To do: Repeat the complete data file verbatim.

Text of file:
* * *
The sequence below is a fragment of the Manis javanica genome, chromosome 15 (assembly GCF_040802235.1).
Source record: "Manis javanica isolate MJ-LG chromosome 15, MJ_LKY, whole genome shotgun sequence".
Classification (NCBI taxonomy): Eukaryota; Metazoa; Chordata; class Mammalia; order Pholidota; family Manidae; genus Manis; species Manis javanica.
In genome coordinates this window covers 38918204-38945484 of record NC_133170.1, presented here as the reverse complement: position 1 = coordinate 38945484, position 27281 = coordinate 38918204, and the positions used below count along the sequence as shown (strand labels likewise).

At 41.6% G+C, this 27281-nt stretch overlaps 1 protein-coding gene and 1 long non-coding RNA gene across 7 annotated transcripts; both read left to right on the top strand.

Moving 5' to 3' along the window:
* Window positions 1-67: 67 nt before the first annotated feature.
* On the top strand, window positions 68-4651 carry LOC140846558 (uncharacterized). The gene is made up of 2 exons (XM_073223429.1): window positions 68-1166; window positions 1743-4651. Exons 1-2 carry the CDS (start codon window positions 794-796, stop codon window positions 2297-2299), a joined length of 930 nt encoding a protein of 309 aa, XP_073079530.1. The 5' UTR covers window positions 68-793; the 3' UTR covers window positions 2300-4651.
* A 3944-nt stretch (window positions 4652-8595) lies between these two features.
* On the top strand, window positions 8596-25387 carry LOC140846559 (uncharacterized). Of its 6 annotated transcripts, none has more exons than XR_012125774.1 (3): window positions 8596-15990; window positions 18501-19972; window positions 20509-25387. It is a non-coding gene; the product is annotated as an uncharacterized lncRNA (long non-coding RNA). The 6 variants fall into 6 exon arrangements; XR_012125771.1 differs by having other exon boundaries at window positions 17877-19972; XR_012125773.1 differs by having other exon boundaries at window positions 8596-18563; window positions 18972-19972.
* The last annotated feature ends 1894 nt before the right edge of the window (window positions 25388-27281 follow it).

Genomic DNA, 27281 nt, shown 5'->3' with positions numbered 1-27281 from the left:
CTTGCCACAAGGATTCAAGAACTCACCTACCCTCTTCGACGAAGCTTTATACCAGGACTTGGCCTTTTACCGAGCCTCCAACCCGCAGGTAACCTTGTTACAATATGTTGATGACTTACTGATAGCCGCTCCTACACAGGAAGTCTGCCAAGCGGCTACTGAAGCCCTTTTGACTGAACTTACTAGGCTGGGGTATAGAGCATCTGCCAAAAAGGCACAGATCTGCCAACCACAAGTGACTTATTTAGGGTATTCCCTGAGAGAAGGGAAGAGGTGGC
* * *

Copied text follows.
The sequence below is a fragment of the Manis javanica genome, chromosome 15 (assembly GCF_040802235.1).
Source record: "Manis javanica isolate MJ-LG chromosome 15, MJ_LKY, whole genome shotgun sequence".
Classification (NCBI taxonomy): Eukaryota; Metazoa; Chordata; class Mammalia; order Pholidota; family Manidae; genus Manis; species Manis javanica.
In genome coordinates this window covers 38918204-38945484 of record NC_133170.1, presented here as the reverse complement: position 1 = coordinate 38945484, position 27281 = coordinate 38918204, and the positions used below count along the sequence as shown (strand labels likewise).

At 41.6% G+C, this 27281-nt stretch overlaps 1 protein-coding gene and 1 long non-coding RNA gene across 7 annotated transcripts; both read left to right on the top strand.

Moving 5' to 3' along the window:
* Window positions 1-67: 67 nt before the first annotated feature.
* On the top strand, window positions 68-4651 carry LOC140846558 (uncharacterized). The gene is made up of 2 exons (XM_073223429.1): window positions 68-1166; window positions 1743-4651. Exons 1-2 carry the CDS (start codon window positions 794-796, stop codon window positions 2297-2299), a joined length of 930 nt encoding a protein of 309 aa, XP_073079530.1. The 5' UTR covers window positions 68-793; the 3' UTR covers window positions 2300-4651.
* A 3944-nt stretch (window positions 4652-8595) lies between these two features.
* On the top strand, window positions 8596-25387 carry LOC140846559 (uncharacterized). Of its 6 annotated transcripts, none has more exons than XR_012125774.1 (3): window positions 8596-15990; window positions 18501-19972; window positions 20509-25387. It is a non-coding gene; the product is annotated as an uncharacterized lncRNA (long non-coding RNA). The 6 variants fall into 6 exon arrangements; XR_012125771.1 differs by having other exon boundaries at window positions 17877-19972; XR_012125773.1 differs by having other exon boundaries at window positions 8596-18563; window positions 18972-19972.
* The last annotated feature ends 1894 nt before the right edge of the window (window positions 25388-27281 follow it).

Genomic DNA, 27281 nt, shown 5'->3' with positions numbered 1-27281 from the left:
CTTGCCACAAGGATTCAAGAACTCACCTACCCTCTTCGACGAAGCTTTATACCAGGACTTGGCCTTTTACCGAGCCTCCAACCCGCAGGTAACCTTGTTACAATATGTTGATGACTTACTGATAGCCGCTCCTACACAGGAAGTCTGCCAAGCGGCTACTGAAGCCCTTTTGACTGAACTTACTAGGCTGGGGTATAGAGCATCTGCCAAAAAGGCACAGATCTGCCAACCACAAGTGACTTATTTAGGGTATTCCCTGAGAGAAGGGAAGAGGTGGC